Performance Based Pay by Medicare

Performance based pay by Medicare is changing health care as we know it.

This isn’t something that might happen down-the-road.  The WHEN has already been established and much of the effects permeate our delivery systems now.

In unprecedented fashion, Sylvia Mathews Burwell, Secretary of Health and Human Services, made history by actually setting goals and publicly announcing very specific timelines to this major shift in how Medicare will reimburse for services.

What is “Performance Based Pay”?

  1. It’s a major shift in how Medicare will reimburse for services (many other insurances are likely to follow suit).
  2. It will center around paying for outcomes rather than arbitrary procedures.
  3. Payments will eventually be “Bundled” per case replacing the traditional fee-for-service model.

Secretary Burwell and the agency hosted a public roundtable on Jan. 26 where she announced a detailed timeline. HHS wants to transition 30 percent of payments to the new models by end of 2016. And 50 percent by end of 2018.

We need to change the way we deliver care, we need to change the way we pay providers, and finally, we need to change the way we distribute information,” Burwell said.

What are “Bundled” payments?

You will be given a set amount to get a patient better. So lets say Mrs. Jones, a 67 y/o with right hip pain stemming from degenerative joint disease, comes to your clinic to be treated. You might be given a flat rate ranging from $300 to $900 to get the patient better. The amount will depend on variables reported such as  the category of functional impairment as well as the severity of the impairment. The faster you get the patient better, the more money you can make. But medicare will also track your performance and outcomes so if you typically perform better, your clinic will receive higher rates than the clinic next door that is not.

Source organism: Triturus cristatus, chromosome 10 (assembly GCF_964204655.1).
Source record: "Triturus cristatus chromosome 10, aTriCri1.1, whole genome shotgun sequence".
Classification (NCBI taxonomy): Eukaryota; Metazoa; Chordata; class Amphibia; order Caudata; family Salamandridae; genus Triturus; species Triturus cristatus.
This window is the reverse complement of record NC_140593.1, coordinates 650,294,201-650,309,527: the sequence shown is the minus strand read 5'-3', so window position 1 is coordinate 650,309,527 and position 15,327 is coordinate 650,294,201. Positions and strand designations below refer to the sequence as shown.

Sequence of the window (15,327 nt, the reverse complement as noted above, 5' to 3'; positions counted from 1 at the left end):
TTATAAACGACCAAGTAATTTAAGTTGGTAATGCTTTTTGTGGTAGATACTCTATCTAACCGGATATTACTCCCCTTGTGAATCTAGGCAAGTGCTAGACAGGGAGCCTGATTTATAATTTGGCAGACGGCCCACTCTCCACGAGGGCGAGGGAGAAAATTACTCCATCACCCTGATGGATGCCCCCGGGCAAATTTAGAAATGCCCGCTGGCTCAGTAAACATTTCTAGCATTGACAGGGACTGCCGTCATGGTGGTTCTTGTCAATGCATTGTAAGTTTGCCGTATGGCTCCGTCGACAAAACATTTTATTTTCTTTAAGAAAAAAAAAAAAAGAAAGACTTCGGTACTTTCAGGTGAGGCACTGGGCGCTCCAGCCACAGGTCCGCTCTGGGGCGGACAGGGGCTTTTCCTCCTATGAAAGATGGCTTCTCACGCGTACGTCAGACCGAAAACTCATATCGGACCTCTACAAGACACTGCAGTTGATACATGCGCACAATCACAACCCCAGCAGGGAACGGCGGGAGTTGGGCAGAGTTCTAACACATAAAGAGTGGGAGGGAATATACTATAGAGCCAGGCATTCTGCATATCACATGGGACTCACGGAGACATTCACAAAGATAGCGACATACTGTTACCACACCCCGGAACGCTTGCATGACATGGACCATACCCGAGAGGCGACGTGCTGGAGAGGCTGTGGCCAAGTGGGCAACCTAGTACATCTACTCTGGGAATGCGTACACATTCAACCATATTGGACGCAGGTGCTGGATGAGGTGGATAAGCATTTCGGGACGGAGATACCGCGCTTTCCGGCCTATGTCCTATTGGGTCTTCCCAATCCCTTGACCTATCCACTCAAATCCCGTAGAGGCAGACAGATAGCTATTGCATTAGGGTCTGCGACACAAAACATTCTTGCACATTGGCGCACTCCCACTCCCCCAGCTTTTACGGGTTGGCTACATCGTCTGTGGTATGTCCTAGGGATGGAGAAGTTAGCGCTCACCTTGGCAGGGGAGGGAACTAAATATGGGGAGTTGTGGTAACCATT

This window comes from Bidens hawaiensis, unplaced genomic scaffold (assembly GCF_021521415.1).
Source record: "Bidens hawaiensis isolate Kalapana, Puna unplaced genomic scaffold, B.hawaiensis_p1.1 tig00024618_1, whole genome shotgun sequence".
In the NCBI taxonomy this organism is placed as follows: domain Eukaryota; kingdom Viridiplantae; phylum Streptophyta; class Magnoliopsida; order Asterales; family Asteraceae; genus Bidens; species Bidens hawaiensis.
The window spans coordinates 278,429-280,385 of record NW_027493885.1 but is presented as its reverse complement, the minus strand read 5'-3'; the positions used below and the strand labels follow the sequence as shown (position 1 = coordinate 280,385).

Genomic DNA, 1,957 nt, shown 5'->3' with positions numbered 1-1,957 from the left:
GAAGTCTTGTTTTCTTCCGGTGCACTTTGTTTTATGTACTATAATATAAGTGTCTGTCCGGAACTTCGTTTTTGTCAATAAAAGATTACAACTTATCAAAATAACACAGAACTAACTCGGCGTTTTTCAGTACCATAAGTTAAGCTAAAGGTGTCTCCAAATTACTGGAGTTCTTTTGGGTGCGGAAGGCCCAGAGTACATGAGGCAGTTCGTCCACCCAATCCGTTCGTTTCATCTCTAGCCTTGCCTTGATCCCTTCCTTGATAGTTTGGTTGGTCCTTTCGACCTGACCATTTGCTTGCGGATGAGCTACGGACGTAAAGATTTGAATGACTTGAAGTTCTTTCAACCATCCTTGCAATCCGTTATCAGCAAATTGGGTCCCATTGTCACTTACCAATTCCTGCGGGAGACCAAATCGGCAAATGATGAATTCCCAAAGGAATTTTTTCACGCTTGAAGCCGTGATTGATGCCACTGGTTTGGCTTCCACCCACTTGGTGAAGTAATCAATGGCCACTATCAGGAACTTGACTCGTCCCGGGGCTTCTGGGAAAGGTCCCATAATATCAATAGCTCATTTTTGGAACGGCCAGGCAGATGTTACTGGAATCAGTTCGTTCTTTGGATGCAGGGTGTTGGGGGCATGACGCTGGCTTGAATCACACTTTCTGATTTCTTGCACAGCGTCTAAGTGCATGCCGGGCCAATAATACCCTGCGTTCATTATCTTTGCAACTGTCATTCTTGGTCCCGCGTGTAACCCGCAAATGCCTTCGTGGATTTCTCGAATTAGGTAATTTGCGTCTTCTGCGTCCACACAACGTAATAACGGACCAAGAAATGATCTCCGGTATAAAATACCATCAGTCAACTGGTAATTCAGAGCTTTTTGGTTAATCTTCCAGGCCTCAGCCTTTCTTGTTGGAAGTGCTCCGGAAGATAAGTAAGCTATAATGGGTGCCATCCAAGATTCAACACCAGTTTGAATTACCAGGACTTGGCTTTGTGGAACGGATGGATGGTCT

In the traditional model of fee-for-service, payers have been paying for “nuts-and-bolts” and not always getting the car. They want to start paying only for the car.

What can physical therapists do?

  1. Remove all “fluffy” treatments from our clinical repertoire.

    Items that are temporary or palliative at best such as ice, heat, ultrasound, electrical stimulation, and ‘fluffy exercises’ should be used sparingly on acute cases and be weaned off quickly. This will help decrease the average duration of the typical session as well.

  2. Pursue higher learning. Integrate concepts from other art forms.

    The future is demanding that therapists get patients better faster. Be open to new and more innovative ways to treat. Integrate more functional movements into your sessions. Borrow from the arts of yoga, martial arts, pilates and tai chi. At the same time get training on how to duplicate patients before you discharge them in order to keep your schedules full. Clinical excellence courses offered by IndeFree can help therapists develop these skills.

  3. Track comparable signs every session.

    Being goal centered will be vital. Knowing where a patient is in their functional (or clinical) goal will help you get them better faster. Make sure to choose a sign that is in alignment with what the patient is wanting to be able to do. Lean away from mere goniometric numbers. Be more creative, functional, and challenge them more. This will help enhance the patient’s motivation which will be important as well.

  4. Create a formal Educational or Learning resource phase to your clinical system.